The B-2 Spirit successfully released a Joint Air-to-Surface Standoff Missile – Extended Range (JASSM-ER) during a flight test in December.
The B-2 successfully released a Joint Air-to-Surface Standoff Missile – Extended Range (JASSM-ER) during a flight test in December. The JASSM-ER further enhances the B-2’s ability to hit any target, anywhere. The integration of JASSM-ER enables the delivery of a low observable asset capable of traveling greater distances than its predecessor.
JASSM-ER is one of three new advanced capabilities being introduced to the B-2 to further modernize the platform. The B-2 fleet, capable of delivering both conventional and nuclear ordnance, is also integrating crypto modernization and a Radar Aided Targeting System (RATS). The latest system advancements are part of integrated functional capability (IFC) P6.4, which was certified last year by the Air Force. RATS will complete the latest phase of nuclear modernization of the B-2 Spirit.
“The unrivaled capabilities of the B-2 make it the only long range, penetrating stealth bomber currently in the U.S. arsenal,” said Shaugnessy Reynolds, vice president and B-2 program manager, Northrop Grumman, said in a company news release. “Committed to continued modernization of the B-2, we’re leveraging our company’s innovation in digital engineering and its decades of leadership in designing and maintaining low observable platforms to keep the B-2 Spirit mission ready.”
The integration of RATS allows the B-2 to fully employ the B-61 mod 12 nuclear bomb. RATS is the key element of the nuclear modernization, as GPS may not be available during a bomber task force mission.
Crypto modernization further improves the communications security of various high frequency transmissions. The B-2 may now securely utilize advanced communication devices in the future threat environment. Earlier this year, Northrop Grumman conducted a successful communications flight test with modern cryptology at its Oklahoma City Weapons System Support Center site.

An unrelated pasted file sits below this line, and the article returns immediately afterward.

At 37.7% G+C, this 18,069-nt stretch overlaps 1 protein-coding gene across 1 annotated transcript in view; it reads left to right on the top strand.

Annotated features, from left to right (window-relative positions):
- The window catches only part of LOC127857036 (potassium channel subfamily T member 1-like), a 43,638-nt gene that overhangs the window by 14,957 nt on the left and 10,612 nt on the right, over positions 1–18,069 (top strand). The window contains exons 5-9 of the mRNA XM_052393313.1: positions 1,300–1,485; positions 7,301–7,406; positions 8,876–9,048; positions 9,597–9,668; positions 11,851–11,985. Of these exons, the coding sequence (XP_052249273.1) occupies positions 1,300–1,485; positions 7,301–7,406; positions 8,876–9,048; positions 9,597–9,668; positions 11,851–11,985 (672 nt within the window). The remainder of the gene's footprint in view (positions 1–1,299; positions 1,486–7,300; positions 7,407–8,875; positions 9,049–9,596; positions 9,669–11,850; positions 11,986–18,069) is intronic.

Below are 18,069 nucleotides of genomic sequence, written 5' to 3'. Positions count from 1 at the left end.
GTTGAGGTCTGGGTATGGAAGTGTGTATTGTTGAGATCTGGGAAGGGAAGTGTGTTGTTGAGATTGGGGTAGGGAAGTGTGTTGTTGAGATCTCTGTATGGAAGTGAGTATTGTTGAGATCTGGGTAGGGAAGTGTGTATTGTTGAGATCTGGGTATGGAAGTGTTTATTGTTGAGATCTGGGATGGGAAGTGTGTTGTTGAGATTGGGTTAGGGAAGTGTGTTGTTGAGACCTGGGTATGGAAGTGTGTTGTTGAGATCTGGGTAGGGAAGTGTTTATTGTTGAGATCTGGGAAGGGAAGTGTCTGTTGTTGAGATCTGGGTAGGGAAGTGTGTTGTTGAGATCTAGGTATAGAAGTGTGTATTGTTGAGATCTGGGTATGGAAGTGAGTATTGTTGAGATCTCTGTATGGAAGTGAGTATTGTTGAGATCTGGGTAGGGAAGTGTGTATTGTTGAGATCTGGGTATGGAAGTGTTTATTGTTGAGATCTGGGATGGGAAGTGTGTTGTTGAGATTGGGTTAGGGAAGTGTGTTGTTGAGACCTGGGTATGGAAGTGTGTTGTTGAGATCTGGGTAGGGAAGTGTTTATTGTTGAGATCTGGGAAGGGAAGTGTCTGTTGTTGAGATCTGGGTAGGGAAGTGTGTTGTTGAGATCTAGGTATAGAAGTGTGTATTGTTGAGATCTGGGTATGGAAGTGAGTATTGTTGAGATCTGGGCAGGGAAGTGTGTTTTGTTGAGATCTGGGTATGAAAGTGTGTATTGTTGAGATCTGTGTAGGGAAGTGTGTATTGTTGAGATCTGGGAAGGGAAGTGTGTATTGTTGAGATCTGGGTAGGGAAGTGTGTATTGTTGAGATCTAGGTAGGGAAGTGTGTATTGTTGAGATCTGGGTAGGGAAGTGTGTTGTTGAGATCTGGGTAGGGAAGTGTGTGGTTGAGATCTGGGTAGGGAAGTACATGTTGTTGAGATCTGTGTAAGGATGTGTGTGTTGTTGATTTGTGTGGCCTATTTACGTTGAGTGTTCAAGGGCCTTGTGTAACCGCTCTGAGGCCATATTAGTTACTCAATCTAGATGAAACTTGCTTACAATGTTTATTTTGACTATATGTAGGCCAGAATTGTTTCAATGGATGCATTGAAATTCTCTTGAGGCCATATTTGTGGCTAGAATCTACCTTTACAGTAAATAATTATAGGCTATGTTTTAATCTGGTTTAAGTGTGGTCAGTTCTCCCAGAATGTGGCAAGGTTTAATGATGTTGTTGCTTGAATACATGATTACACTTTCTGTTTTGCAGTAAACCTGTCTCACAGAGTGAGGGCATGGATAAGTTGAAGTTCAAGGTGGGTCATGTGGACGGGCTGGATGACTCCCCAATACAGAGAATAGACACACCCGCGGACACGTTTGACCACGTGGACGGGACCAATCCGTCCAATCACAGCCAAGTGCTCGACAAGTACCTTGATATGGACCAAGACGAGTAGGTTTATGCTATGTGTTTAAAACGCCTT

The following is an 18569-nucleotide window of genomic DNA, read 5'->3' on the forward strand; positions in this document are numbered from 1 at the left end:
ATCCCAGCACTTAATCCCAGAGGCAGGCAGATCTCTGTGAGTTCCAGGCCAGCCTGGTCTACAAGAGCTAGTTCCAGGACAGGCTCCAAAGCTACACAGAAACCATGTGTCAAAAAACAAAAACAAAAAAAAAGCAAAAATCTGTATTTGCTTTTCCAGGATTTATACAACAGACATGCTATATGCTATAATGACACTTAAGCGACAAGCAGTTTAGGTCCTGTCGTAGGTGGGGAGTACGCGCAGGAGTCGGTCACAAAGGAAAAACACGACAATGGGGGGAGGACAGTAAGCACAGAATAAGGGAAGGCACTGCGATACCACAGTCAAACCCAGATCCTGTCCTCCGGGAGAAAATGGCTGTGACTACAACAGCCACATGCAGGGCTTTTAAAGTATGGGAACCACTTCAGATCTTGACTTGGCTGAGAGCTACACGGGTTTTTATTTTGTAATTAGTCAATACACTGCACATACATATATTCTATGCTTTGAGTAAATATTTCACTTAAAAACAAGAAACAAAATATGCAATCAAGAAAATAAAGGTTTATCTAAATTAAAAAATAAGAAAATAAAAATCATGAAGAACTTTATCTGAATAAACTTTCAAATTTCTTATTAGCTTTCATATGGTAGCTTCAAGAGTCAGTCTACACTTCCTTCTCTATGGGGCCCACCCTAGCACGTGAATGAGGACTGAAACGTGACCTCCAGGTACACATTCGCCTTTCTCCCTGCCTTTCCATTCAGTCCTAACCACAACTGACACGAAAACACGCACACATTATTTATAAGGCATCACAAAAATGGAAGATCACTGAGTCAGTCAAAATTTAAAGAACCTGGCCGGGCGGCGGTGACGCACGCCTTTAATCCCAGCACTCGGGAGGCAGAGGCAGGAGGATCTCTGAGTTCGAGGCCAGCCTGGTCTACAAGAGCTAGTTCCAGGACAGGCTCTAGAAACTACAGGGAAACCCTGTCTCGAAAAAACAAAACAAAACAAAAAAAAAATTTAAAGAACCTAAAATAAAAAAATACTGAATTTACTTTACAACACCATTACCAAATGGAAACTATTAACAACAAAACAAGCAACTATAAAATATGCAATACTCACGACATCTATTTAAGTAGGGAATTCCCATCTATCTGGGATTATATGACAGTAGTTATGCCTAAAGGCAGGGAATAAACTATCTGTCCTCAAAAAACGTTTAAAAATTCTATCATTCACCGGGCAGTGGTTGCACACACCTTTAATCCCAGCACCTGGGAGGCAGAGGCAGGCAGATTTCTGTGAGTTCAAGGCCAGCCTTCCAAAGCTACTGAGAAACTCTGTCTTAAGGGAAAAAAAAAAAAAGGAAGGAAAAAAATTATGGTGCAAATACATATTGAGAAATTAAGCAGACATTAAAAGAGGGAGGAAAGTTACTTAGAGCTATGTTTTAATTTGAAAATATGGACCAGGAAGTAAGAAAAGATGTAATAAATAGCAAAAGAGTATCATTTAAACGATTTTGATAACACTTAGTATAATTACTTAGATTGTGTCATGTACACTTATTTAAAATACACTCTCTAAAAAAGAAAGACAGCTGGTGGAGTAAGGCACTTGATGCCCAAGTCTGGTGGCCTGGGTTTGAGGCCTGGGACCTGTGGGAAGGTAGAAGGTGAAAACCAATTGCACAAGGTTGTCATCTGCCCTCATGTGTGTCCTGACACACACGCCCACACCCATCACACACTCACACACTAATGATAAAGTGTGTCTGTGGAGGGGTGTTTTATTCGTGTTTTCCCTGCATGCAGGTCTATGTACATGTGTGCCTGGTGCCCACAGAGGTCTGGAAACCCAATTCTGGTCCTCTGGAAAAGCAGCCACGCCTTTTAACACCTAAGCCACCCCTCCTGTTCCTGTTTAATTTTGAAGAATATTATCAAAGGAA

The capabilities of this IFC continue to position the B-2 fleet as a key component of the Department of Defense’s nuclear triad. It is also part of Northrop Grumman’s ongoing modernization efforts leveraging 21st century technology incorporating digital engineering.
The B-2 Spirit has been a dramatic leap forward in technology. The B-2 brings massive firepower to bear, in a short time, anywhere on the globe through previously impenetrable defenses.
The first B-2 was publicly displayed on Nov. 22, 1988, when it was rolled out of its hangar at Air Force Plant 42, Palmdale, California. Its first flight was Jul. 17, 1989. The B-2 Combined Test Force, Air Force Flight Test Center, Edwards Air Force Base, California, is responsible for flight testing the engineering, manufacturing and development aircraft on the B-2.
Whiteman AFB, Missouri, is the only operational base for the B-2. The first aircraft, Spirit of Missouri, was delivered Dec. 17, 1993. Depot maintenance responsibility for the B-2 is performed by Air Force contractor support and is managed at the Oklahoma City Air Logistics Center at Tinker AFB, Okla.
The combat effectiveness of the B-2 was proved in Operation Allied Force, where it was responsible for destroying 33 percent of all Serbian targets in the first eight weeks, by flying nonstop to Kosovo from its home base in Missouri and back. In support of Operation Enduring Freedom, the B-2 flew one of its longest missions to date from Whiteman to Afghanistan and back. The B-2 completed its first-ever combat deployment in support of Operation Iraqi Freedom, flying 22 sorties from a forward operating location as well as 27 sorties from Whiteman AFB and releasing more than 1.5 million pounds of munitions. The aircraft received full operational capability status in December 2003. On Feb. 1, 2009, the Air Force’s newest command, Air Force Global Strike Command, assumed responsibility for the B-2 from Air Combat Command.
Photo credit: U.S. Air Force